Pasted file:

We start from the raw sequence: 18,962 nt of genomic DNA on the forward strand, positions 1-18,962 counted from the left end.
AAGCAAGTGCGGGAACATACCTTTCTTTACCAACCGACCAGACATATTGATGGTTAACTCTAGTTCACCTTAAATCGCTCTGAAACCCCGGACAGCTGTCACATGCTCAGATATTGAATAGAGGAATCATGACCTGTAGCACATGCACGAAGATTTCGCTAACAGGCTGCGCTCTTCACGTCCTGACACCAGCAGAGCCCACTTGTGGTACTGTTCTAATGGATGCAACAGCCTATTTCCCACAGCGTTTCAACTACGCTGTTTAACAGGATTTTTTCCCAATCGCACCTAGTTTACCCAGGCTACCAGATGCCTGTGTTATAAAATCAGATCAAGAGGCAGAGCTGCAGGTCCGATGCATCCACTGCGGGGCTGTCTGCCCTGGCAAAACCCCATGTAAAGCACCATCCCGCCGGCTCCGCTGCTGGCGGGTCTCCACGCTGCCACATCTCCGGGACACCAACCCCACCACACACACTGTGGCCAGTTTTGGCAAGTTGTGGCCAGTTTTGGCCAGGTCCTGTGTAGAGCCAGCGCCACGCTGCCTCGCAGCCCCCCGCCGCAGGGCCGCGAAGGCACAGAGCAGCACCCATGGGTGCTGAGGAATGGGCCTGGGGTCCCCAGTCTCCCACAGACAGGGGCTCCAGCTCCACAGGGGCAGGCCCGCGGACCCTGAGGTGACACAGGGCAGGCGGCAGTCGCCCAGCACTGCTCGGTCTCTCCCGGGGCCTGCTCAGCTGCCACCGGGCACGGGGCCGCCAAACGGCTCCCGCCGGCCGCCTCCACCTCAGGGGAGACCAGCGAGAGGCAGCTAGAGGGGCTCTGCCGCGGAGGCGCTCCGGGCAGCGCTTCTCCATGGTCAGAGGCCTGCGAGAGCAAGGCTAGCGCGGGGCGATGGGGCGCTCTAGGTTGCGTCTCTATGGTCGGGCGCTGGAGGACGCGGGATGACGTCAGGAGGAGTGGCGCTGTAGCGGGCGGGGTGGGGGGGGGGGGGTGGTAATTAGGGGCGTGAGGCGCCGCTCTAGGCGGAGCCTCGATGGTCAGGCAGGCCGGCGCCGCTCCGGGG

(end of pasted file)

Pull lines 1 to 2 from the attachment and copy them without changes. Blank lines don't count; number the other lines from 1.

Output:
We start from the raw sequence: 18,962 nt of genomic DNA on the forward strand, positions 1-18,962 counted from the left end.
AAGCAAGTGCGGGAACATACCTTTCTTTACCAACCGACCAGACATATTGATGGTTAACTCTAGTTCACCTTAAATCGCTCTGAAACCCCGGACAGCTGTCACATGCTCAGATATTGAATAGAGGAATCATGACCTGTAGCACATGCACGAAGATTTCGCTAACAGGCTGCGCTCTTCACGTCCTGACACCAGCAGAGCCCACTTGTGGTACTGTTCTAATGGATGCAACAGCCTATTTCCCACAGCGTTTCAACTACGCTGTTTAACAGGATTTTTTCCCAATCGCACCTAGTTTACCCAGGCTACCAGATGCCTGTGTTATAAAATCAGATCAAGAGGCAGAGCTGCAGGTCCGATGCATCCACTGCGGGGCTGTCTGCCCTGGCAAAACCCCATGTAAAGCACCATCCCGCCGGCTCCGCTGCTGGCGGGTCTCCACGCTGCCACATCTCCGGGACACCAACCCCACCACACACACTGTGGCCAGTTTTGGCAAGTTGTGGCCAGTTTTGGCCAGGTCCTGTGTAGAGCCAGCGCCACGCTGCCTCGCAGCCCCCCGCCGCAGGGCCGCGAAGGCACAGAGCAGCACCCATGGGTGCTGAGGAATGGGCCTGGGGTCCCCAGTCTCCCACAGACAGGGGCTCCAGCTCCACAGGGGCAGGCCCGCGGACCCTGAGGTGACACAGGGCAGGCGGCAGTCGCCCAGCACTGCTCGGTCTCTCCCGGGGCCTGCTCAGCTGCCACCGGGCACGGGGCCGCCAAACGGCTCCCGCCGGCCGCCTCCACCTCAGGGGAGACCAGCGAGAGGCAGCTAGAGGGGCTCTGCCGCGGAGGCGCTCCGGGCAGCGCTTCTCCATGGTCAGAGGCCTGCGAGAGCAAGGCTAGCGCGGGGCGATGGGGCGCTCTAGGTTGCGTCTCTATGGTCGGGCGCTGGAGGACGCGGGATGACGTCAGGAGGAGTGGCGCTGTAGCGGGCGGGGTGGGGGGGGGGGGGTGGTAATTAGGGGCGTGAGGCGCCGCTCTAGGCGGAGCCTCGATGGTCAGGCAGGCCGGCGCCGCTCCGGGG